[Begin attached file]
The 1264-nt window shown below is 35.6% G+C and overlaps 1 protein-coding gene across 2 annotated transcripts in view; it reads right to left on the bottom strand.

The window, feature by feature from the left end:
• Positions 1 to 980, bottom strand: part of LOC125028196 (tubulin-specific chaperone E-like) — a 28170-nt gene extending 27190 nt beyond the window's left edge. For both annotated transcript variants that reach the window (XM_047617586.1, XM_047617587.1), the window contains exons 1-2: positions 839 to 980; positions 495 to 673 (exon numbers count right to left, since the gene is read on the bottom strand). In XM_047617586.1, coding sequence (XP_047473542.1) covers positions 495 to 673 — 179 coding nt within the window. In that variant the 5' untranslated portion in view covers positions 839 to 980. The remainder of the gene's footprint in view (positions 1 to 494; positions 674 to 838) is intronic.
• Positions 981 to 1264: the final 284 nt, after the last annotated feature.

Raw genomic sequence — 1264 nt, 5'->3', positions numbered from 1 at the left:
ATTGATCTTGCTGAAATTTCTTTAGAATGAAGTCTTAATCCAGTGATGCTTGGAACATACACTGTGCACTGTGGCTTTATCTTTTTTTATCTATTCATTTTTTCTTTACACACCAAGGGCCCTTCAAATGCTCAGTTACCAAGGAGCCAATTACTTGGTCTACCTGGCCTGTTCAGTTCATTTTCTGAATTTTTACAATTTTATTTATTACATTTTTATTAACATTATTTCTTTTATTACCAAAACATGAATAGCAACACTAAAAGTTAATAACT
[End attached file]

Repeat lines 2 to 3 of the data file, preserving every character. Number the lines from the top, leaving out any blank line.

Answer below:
The window, feature by feature from the left end:
• Positions 1 to 980, bottom strand: part of LOC125028196 (tubulin-specific chaperone E-like) — a 28170-nt gene extending 27190 nt beyond the window's left edge. For both annotated transcript variants that reach the window (XM_047617586.1, XM_047617587.1), the window contains exons 1-2: positions 839 to 980; positions 495 to 673 (exon numbers count right to left, since the gene is read on the bottom strand). In XM_047617586.1, coding sequence (XP_047473542.1) covers positions 495 to 673 — 179 coding nt within the window. In that variant the 5' untranslated portion in view covers positions 839 to 980. The remainder of the gene's footprint in view (positions 1 to 494; positions 674 to 838) is intronic.